The budgetary exercise in Pakistan does not draw the kind of excitement anymore as it used to back in the 80s and 90s and there are many reasons for it. For starters, rarely have we seen projected budgeted targets being met in the past. This creates public sentiment that as the government falters, mini-budgets will follow during the course of the year. People have too often seen the display of lofty figures every June, which in the end do little to touch their lives positively. The prevailing skepticism that has come to be associated with economic governance in Pakistan is that it is more about taking than giving due to management inefficiency, corruption and ostentation. There is no improvement for the struggling common man, creating an environment that is reminiscent of days preceding the French revolution.

Having said this, one must admit that the record high Rs 3.936 trillion budget for 2014-15, unleashed with a lot of fanfare, actually turned out to be much better than expected. Contrary to its pre-budget postures, it seems that the PML-N leadership finally did manage to get its direction right by focusing on the right areas in their allocations. However, whether or not the allocations are based on sound economic rationale is altogether a different matter and open to debate.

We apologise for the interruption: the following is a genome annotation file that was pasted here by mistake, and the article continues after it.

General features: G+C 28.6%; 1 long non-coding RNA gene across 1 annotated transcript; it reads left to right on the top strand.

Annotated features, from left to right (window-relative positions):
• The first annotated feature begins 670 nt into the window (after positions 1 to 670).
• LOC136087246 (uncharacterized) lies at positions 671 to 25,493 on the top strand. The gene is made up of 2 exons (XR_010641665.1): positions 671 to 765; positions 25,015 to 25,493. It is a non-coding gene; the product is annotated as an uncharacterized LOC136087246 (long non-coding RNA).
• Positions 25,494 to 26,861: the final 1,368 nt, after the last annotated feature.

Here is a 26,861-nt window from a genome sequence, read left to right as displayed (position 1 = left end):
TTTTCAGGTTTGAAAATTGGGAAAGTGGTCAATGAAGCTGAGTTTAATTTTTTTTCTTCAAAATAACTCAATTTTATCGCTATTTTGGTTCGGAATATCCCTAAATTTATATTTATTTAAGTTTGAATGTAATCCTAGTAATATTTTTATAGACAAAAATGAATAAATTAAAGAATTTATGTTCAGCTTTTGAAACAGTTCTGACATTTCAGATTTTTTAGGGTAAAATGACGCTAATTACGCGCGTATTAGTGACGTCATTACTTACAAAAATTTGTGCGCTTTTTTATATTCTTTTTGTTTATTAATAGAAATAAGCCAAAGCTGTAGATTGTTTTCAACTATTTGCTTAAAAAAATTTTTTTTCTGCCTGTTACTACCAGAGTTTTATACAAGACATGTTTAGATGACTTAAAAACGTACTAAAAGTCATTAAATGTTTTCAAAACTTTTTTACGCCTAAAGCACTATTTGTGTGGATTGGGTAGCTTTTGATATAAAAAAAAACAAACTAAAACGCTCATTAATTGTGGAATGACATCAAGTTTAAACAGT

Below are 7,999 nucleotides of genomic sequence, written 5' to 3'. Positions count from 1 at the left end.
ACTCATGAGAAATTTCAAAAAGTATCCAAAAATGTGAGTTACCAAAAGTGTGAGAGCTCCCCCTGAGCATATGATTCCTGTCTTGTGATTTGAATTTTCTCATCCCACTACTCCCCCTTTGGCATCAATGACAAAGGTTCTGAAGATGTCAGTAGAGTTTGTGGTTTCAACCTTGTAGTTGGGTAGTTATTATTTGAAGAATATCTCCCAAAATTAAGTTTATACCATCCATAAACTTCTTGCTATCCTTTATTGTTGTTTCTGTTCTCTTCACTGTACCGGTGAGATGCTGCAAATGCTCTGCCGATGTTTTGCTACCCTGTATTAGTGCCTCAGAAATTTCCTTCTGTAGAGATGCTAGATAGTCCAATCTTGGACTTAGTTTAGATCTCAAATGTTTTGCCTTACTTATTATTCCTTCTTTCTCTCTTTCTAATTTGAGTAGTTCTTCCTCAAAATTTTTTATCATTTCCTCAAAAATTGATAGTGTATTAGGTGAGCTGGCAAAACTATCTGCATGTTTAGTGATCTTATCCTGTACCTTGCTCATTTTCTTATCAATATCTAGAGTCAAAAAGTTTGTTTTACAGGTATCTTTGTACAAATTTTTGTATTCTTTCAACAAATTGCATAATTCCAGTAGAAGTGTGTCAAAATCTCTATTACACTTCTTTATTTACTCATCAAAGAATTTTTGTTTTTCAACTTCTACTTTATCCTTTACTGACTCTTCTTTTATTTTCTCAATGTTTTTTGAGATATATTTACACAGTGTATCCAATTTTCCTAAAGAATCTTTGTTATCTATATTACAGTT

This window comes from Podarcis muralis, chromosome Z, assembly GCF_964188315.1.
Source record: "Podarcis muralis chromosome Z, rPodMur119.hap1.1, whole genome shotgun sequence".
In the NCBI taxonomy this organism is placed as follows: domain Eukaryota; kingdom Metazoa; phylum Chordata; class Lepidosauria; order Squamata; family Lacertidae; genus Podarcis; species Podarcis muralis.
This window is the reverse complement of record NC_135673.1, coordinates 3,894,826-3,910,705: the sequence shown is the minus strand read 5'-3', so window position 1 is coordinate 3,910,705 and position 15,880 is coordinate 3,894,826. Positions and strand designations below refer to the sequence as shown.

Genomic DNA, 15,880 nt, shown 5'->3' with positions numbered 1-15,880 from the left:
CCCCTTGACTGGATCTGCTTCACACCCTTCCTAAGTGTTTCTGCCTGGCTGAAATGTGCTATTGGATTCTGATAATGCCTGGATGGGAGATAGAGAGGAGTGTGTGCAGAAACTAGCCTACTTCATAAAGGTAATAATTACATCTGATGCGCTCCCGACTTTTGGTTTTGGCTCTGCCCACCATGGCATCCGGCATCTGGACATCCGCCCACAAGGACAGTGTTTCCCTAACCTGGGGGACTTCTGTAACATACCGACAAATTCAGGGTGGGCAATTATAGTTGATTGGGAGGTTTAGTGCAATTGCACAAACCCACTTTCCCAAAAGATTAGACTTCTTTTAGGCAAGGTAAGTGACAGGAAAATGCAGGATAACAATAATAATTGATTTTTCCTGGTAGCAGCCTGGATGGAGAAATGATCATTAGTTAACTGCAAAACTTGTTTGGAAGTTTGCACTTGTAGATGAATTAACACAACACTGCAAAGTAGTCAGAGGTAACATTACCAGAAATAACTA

In general the message by the government has been that it wants to stick to fiscal consolidation while finding innovative ways to spur growth. An ambitious growth target has been set by announcing incentives to industry cum investment per se, exports and agriculture. Also, it plans to shore up revenues through a host of measures pertaining to taxs. These taxes will be increased on luxury-consumption, capital gains both on assets and debt instruments, and transactions that largely otherwise remain outside the tax net. Energy that is invariably the main engine of growth gets the lion share of Rs 205 billion, including funding for Neelum-Jhelum and Diamer-Bhasha. Water sector investment crucial for driving agriculture has been allocated an impressive Rs 42 billion. Provinces have been asked to play an increased role in raising the national tax to GDP ratio, again a step in the right direction. Also, one thought it was very brave of the government to admit that poverty is a serious problem in Pakistan where nearly 50 per cent of the population lives below the poverty line (a threshold of $2 per day) and that something quickly needs to be done about this. The BISP (Benazir Income Support Fund) has been increased to Rs 118 billion from Rs 75 billion last year.